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Consultant shares the power of Personal Learning Networks

Written on June 22nd, 2011

Education consultant Dan Beerens is excited about his own Personal Learning Network (PLN) tools and the potential for others to manage their learning in similar ways.

In today’s time of change and information explosion, Beerens has been discovering the best tools for his learning.

“It’s an extremely exciting time and you simply need some kind of personal learning device and access,” says Beerens.

In 2007, while working for Christian Schools International, Beerens started blogging. He recalls being fascinated by the worldwide connection of blogging and how people find blogs.

As a blog reader, Beerens found it was tedious to look through bookmarked blogs for updates. He soon started using readers and alerts to push information to him with updates on topics of interest.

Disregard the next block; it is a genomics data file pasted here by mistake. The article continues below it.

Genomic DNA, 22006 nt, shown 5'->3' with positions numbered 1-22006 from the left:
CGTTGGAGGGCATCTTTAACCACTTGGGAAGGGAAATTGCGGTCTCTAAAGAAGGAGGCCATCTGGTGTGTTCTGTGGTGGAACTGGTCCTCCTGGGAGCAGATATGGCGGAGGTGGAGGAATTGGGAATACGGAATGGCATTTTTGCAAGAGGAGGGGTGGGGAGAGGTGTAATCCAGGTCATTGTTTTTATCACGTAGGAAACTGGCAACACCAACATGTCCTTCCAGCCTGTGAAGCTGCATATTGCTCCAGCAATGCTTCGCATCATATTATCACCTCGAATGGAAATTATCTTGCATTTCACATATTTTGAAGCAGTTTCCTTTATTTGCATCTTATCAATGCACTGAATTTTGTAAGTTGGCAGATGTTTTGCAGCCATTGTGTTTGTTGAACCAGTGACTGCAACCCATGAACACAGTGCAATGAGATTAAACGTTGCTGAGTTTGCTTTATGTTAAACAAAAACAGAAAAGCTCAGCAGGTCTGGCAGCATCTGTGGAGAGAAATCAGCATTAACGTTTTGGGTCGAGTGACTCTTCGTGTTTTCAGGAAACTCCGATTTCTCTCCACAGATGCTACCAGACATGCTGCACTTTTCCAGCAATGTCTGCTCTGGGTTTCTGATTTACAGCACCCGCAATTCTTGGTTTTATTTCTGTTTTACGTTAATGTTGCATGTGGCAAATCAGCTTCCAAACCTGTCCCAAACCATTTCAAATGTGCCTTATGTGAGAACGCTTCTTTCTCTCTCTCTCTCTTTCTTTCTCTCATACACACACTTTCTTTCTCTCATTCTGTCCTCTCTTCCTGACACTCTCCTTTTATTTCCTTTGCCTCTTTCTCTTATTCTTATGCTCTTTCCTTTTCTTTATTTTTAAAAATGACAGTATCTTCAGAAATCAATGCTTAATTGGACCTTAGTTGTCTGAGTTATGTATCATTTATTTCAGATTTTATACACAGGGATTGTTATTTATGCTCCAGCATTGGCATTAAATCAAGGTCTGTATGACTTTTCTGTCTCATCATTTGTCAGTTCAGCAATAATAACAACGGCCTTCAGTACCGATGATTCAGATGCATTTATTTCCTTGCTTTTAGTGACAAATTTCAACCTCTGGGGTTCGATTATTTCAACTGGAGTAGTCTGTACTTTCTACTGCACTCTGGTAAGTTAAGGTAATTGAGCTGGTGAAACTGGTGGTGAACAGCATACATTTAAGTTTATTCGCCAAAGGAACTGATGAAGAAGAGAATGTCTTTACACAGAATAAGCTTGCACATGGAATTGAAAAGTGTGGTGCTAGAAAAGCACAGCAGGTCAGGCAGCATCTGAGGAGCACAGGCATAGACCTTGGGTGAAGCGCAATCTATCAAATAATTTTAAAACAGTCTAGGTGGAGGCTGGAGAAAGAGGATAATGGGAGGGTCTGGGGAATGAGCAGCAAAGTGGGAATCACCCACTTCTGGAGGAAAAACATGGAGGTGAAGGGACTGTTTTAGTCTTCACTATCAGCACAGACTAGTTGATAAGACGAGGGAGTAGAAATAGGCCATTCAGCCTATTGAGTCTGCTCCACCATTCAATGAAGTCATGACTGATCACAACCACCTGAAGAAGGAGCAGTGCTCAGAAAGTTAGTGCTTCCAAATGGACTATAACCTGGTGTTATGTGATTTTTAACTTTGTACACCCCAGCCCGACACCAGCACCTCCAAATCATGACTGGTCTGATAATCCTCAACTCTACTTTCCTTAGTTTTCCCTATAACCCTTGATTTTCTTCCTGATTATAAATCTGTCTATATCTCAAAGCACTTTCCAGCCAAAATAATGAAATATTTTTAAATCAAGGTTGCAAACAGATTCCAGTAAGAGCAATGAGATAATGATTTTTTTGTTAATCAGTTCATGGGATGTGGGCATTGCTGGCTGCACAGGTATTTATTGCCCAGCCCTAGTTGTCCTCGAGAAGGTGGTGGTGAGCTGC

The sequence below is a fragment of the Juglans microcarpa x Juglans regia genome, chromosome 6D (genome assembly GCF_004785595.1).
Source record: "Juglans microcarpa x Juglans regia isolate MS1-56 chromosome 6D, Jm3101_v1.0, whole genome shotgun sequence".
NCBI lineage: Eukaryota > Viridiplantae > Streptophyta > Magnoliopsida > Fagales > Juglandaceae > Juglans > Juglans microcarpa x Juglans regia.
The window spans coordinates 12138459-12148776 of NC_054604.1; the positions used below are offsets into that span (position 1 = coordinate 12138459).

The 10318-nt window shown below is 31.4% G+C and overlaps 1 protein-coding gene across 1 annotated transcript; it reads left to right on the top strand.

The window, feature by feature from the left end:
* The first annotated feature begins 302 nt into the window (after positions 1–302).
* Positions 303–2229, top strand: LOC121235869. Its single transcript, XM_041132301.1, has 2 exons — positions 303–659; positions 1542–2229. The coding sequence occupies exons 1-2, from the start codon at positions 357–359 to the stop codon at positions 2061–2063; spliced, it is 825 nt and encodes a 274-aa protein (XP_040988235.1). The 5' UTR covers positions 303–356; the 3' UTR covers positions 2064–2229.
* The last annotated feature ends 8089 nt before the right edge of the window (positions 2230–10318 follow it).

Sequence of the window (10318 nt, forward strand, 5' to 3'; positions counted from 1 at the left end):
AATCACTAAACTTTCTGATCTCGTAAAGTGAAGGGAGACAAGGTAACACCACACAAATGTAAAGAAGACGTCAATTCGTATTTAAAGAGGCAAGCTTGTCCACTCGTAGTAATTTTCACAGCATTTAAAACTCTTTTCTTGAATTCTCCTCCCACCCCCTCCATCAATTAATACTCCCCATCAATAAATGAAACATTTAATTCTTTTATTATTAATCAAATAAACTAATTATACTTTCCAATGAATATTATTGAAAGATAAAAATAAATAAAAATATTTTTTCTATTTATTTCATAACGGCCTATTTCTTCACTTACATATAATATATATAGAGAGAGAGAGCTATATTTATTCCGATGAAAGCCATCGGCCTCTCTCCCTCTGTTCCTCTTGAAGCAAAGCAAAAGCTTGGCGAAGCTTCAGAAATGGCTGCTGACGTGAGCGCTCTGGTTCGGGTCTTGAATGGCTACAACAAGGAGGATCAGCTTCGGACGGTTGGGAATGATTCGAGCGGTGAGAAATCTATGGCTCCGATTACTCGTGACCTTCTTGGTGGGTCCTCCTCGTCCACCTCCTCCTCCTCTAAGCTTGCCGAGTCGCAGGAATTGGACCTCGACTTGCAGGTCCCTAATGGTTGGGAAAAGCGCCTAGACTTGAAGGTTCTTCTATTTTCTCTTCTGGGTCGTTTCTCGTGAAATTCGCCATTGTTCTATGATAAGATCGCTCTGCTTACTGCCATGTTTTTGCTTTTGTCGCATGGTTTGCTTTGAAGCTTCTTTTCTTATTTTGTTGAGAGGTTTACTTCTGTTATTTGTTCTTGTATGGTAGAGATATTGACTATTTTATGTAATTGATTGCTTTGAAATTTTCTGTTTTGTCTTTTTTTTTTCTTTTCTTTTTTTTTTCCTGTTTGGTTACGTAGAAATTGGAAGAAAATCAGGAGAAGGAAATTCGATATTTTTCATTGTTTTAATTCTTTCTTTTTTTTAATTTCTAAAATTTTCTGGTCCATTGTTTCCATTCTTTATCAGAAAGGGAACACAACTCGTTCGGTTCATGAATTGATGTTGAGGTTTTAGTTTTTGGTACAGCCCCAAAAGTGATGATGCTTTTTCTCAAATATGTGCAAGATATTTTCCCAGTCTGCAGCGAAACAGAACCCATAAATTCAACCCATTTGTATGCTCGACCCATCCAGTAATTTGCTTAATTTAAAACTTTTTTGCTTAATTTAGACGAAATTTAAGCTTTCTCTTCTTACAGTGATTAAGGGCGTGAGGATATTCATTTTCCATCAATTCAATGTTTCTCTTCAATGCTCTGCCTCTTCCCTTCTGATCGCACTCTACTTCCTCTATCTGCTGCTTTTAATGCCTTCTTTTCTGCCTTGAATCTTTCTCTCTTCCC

When he’s consuming other people’s blogs and social media posts he saves items he wants to remember into an online notebook tool called LiveBinders, and when on his Smartphone a note storage tool called Evernote.

He likens wikis to a file cabinet that is virtually accessible to people, and started to use wikis to post his own presentations so the audience could reference the slides later.

He also uses Twitter, and sees the benefit in having people he wants to learn from send out filtered useful information.

Many personal learning tools are accessible and free. People don’t need to feel isolated, as regardless of distance they can find others online who share similar interests, notes Beerens.

People are identifying the best ideas and things available through these tools that have the “wisdom of the crowds” built into them, he says. For example, the number of retweets (reposting someone else’s tweet) on Twitter shows how much something is perceived as valuable.

“Truth can come from a multitude of sources,” Beerens says.

With social media people can directly access experts through commenting on a blog post or sending out a tweet. This creates a “levelling effect” that is healthy, he says.

While adults have had to learn about these different ways to access personal learning, Beerens says students intuitively understand it. The role of teachers is to teach students how to discern what is valuable, such as how and where to find the best information from credible places.